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We can fix this, at least I think so. I am not sure about a retroactive fix, not sure that once the tide has turned on those that have drifted away, it can be re-turned again, that it can be brought back in in some tsunami after the earthquake pulled the sea back. I think when this place has been reached with someone, more often than not they will stay there, as some things cannot be unlearned, some things not taken back. The fix I speak of, is more of a preventative one, a prophylactic against the diseases you don’t want spreading between you and all those other friendships or relationships not yet stained. Problem is, this path to protection is not always fair, and the responsibility is not always evenly distributed, and it almost always means you’ll have to do more work than you should have to.

I only know to call it a gentle detachment, a kind indifference. Sometimes, the healthiest thing you can do for yourself, is to not be cruel, mean, or directly eject people from your life, but to put them into a place of gentle and loving detachment. Be there should they need, accept their calls for help, if it is help that does not jeopardize your soul, but otherwise, do not expect things from them, do not try to change them or their behaviors unless those behaviors are directly causing them, yourself, or others, harm, and do not demand that they be any more to you.

The hardest thing we can do with people we care for is to draw lines, to create boundaries where we’re so unaccustomed to building them, but I’ve learned — often the hard way — that if we do not do this, we run the risk of losing them in ways that are so much more difficult, so much more heartbreaking. The boundaries don’t just keep certain things out, they lock the good things in, they act as insulation and hold in the joy, the intimacy, the trust, and balance.

The dissolution of a connection, be it the heartbreak from a romantic partnership, a work-relationship, a friendship brand new or one you’ve had since youth, is one of the most challenging things we endure as adults. They can feel harder than deaths, in truth, because at least with death there is a closure, there’s a finality that closes that chapter of your life in a definitive way. With the crumbling of a companionship, however, there is none of this. You may still see the person randomly in your actual life, may bump into them and feel that awkward sting each time, you may walk away from it all with questions unanswered that may never be answered, only they are still here, they still could answer if only things were different.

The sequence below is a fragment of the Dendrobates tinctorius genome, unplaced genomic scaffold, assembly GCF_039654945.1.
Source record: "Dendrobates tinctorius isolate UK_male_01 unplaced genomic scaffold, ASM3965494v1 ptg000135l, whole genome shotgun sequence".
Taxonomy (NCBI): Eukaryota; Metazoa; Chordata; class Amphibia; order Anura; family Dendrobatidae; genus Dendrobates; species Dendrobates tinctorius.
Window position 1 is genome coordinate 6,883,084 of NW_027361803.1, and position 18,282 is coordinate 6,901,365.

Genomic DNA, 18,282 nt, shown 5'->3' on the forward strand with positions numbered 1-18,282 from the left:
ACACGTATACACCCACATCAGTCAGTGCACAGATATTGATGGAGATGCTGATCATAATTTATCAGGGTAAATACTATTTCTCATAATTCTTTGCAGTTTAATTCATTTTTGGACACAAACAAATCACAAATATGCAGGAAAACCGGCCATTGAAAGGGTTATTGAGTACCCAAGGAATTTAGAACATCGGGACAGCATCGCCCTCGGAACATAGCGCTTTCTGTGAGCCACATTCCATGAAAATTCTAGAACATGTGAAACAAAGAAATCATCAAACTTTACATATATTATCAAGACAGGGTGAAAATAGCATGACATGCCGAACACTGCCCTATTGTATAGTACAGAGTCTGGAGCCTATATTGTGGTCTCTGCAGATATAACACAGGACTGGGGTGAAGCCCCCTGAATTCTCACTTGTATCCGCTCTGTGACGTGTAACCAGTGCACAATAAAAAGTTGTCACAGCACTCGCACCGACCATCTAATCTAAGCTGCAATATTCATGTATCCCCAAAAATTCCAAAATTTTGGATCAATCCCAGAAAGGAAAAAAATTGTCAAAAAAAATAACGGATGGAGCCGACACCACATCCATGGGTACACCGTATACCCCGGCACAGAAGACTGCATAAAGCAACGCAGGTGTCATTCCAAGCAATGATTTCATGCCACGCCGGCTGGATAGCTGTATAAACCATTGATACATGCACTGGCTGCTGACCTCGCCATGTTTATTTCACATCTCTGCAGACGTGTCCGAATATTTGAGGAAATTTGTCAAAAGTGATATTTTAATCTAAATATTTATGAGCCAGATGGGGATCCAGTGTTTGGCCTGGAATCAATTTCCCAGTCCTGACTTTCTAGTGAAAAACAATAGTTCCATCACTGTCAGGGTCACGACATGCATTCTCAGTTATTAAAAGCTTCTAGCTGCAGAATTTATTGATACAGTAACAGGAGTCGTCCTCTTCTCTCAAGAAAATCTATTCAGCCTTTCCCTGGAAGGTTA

If this has happened to you, I am truly sorry, I know the ache you feel for this. If it’s not yet, maybe this is the sign from the universe you’ve needed, not to insulate yourself from joy, but to just understand within yourself where your lines are. Often, this means figuring that out first, establishing them in the quiet hollow of your own thoughts, so that when someone begins to push against that veil, you’ll know, and you’ll know how to respond in turn. Without doing this work, without the scouting of the edges of your emotional, physical, and empathetic capabilities, I promise you, you will be drained, and you will be blamed when you’ve not enough to keep fixing all that’s broken in someone that only knows how to take, how to pull you under the dark waters in order to climb to the surface for another breath of air.

Gentle detachment, kind indifference. These sound as negative as the First Noble Truth in Buddhism, that life is suffering, but it misses the point. Love, true love, must be healthy in order to thrive, and only through the maintaining of proper empathetic boundaries, can this be so. We must first become the healthy soil, or no seed can take root, or no flower can blossom. This is how we do this, this is the way we truly water those we love with our care.

These heavy thoughts have been set down now, they are yours, again, to do with what you will. I’d love your insights here too, so please, as usual, feel free to leave a comment below.

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I’ll always be there,

but I will not lose myself

inside their struggle.

Haiku on Life by Tyler Knott Gregson

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Signal Fire by Tyler Knott Gregson
Signal Fire by Tyler Knott Gregson
Tyler Knott Gregson and his weekly "Sunday Edition" of his Signal Fire newsletter. Diving into life, poetry, relationships, sex, human nature, the universe, and all things beautiful.